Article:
A new study has found that exposure to phthalates, chemicals used in perfumes, nail varnish and plastics, at the prenatal stage can affect development and behavior in children.

Phthalates are part of a group of chemicals known as endocrine disruptors, that interfere with the body's endocrine, or hormone system. They are a family of compounds found in a wide range of consumer products such as nail polishes, to increase their durability and reduce chips, and in cosmetics, perfumes, lotions and shampoos, to carry fragrance. Other phthalates are used to increase the flexibility and durability of plastics such as PVC, or included as coatings on medications or nutritional supplements to make them timed-release.

There are regulations limiting certain phthalates in things like child care articles or toys that a young child might put in their mouth. But the new study (led by Mount Sinai researchers in collaboration with scientists from Cornell University and the U.S. Centers for Disease Control and Prevention) concludes that it's their mother's contact with phthalate-containing products that causes prenatal exposure. The phthalates that they found most strongly related to neurodevelopment were those commonly found in cosmetics, perfumes, lotions and shampoos. Current US regulations do not address these kinds of phthalates.

Phthalates is cosmetics appear under the names of dibutylphthalate (DBP), dimethylphthalate (DMP), and diethylphthalate (DEP). They are used primarily at concentrations of less than 10%. These days, many cosmetic companies have been phasing out phthalates and it is becoming more and more common to see nail polish proclaiming itself to be phthalates free.

Nonetheless, Proctor & Gamble uses diethyl phthalate (DEP) and dimethyl phthalate (DMP).  It argues on its website that "phthalates are a broad class of ingredients and each has its own benefit and safety profile. Contrary to groups that attempt to characterize all phthalates as unsafe, each type must be evaluated for safety separately based upon its own unique profile. For example, mushrooms are a family in nature that has species that are safe and tasty to eat (such as portobello), but also has other species that can cause significant safety concerns if consumed in sufficient amounts."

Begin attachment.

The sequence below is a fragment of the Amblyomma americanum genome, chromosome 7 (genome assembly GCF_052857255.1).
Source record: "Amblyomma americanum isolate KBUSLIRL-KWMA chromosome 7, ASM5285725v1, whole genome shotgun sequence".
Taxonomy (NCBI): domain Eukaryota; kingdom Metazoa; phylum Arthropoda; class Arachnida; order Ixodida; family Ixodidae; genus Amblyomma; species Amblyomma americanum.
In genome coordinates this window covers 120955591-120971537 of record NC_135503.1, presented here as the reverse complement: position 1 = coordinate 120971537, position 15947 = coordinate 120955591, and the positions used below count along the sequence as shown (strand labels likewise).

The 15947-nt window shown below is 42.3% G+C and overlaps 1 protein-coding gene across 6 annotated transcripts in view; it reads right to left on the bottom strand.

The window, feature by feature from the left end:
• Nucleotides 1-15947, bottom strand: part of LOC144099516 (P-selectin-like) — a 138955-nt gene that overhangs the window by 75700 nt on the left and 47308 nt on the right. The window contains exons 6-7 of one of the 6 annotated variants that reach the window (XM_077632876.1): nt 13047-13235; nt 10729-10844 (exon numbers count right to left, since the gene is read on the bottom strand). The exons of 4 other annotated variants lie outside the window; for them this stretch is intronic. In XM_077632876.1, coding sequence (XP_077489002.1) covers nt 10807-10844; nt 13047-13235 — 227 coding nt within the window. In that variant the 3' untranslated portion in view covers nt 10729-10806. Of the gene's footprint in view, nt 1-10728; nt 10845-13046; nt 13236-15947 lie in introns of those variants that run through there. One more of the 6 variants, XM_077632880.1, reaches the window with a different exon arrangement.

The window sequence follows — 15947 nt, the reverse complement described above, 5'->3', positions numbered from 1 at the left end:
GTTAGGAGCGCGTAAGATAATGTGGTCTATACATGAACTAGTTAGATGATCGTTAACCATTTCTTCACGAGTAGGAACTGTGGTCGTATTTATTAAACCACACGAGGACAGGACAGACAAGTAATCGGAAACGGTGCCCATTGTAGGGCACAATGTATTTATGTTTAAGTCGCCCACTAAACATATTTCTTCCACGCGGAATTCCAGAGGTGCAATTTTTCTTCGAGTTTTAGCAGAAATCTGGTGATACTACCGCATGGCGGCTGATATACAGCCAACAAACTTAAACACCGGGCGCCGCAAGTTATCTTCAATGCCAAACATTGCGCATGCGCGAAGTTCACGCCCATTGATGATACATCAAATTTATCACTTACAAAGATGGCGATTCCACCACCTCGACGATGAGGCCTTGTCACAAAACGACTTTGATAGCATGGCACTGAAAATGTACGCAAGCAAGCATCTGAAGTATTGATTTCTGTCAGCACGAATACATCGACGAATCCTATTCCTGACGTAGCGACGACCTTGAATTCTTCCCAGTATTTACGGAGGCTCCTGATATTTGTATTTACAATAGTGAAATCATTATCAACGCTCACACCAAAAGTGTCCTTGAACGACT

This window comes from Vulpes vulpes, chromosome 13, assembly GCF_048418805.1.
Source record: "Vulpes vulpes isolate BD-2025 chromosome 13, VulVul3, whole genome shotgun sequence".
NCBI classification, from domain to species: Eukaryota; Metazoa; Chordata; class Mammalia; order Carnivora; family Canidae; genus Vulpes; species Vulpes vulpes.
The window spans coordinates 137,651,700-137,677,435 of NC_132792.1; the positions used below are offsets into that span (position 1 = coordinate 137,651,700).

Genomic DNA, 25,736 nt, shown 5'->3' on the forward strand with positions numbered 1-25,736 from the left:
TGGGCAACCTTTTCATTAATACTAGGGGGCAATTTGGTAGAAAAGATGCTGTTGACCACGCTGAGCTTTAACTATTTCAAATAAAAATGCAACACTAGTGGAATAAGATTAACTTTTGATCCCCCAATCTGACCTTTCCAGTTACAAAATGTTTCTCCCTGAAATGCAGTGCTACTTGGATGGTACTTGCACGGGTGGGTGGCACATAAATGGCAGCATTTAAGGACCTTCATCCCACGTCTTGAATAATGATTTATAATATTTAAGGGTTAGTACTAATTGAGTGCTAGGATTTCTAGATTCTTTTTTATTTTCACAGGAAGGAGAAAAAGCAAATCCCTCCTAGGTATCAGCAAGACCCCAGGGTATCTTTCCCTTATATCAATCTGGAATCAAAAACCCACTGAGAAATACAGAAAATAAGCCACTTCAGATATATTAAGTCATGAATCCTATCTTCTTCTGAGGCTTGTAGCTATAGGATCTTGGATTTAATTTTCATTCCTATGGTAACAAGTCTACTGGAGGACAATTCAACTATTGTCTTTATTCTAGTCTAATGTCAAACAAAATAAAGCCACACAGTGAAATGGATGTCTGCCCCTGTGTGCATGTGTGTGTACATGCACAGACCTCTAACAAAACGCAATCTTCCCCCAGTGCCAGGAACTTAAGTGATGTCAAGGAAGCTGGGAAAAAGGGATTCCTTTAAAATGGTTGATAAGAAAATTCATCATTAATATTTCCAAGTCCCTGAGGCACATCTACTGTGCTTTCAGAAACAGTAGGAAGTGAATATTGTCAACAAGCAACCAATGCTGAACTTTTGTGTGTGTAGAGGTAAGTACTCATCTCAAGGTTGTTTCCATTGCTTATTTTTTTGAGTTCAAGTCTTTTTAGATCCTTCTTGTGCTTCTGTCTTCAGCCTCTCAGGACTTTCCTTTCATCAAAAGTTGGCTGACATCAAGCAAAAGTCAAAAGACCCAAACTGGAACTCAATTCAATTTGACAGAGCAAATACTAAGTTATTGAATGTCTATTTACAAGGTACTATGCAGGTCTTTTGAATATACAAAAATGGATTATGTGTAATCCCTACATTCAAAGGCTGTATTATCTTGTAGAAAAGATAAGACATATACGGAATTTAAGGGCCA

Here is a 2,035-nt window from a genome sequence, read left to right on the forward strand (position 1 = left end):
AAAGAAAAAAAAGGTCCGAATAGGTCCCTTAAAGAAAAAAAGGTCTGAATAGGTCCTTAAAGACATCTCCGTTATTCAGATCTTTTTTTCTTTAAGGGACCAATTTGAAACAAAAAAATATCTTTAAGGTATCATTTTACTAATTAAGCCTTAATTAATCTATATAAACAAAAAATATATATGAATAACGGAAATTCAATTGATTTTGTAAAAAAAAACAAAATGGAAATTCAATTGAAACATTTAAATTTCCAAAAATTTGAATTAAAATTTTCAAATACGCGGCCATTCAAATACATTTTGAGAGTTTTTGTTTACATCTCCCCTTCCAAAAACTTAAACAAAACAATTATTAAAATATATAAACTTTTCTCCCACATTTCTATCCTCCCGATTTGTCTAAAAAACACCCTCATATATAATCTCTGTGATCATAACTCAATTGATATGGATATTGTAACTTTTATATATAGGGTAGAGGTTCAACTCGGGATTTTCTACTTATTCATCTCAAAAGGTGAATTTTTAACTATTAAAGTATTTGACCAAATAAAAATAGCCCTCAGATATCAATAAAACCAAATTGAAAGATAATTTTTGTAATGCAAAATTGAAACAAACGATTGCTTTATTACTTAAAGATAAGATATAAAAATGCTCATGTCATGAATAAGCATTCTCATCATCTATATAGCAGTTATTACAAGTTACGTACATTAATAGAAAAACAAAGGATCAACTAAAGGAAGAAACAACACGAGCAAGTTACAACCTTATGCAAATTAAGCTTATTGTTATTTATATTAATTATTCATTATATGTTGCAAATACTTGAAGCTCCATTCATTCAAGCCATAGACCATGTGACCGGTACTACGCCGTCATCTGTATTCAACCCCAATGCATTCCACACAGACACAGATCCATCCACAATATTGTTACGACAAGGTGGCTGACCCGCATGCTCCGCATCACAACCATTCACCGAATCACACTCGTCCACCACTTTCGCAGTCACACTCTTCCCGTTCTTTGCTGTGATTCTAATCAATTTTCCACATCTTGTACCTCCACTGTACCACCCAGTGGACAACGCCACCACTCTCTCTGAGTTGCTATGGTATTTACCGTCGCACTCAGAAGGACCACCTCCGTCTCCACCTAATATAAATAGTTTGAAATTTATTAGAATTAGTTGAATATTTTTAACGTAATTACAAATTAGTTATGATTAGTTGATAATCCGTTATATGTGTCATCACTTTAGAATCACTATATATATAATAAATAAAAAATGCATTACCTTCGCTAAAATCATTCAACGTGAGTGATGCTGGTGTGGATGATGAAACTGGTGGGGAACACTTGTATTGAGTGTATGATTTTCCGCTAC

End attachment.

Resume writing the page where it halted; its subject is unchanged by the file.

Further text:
The mushroom argument may not hold much water for the scientists on this latest study. The lead scientist on the Mont Sinai study, Stephanie Engel has called for new regulations: "These are high level, chronic exposures that start before the child is even born, but continue throughout their life. More research is needed to examine the effects of cumulative exposure to phthalates on child development. But what this study suggests is that it's not enough to regulate childhood exposure to these chemicals. The regulations need to include products that moms use," said Dr. Engel.

The study took urine samples from 177 women who were enrolled for prenatal care either at the Mount Sinai Diagnostic Treatment Center or at two private practices on the Upper East Side of Manhatten. These  samples (which were taken between 25 and 40 weeks into the pregnancy) were analysed for ten phthalate metabolites that were divided into two groups, high molecular weight and low molecular weight, to limit the number of statistical tests performed. The researchers found that mothers with higher concentrations of low molecular weight phthalates consistently reported poorer behavioral profiles in their children.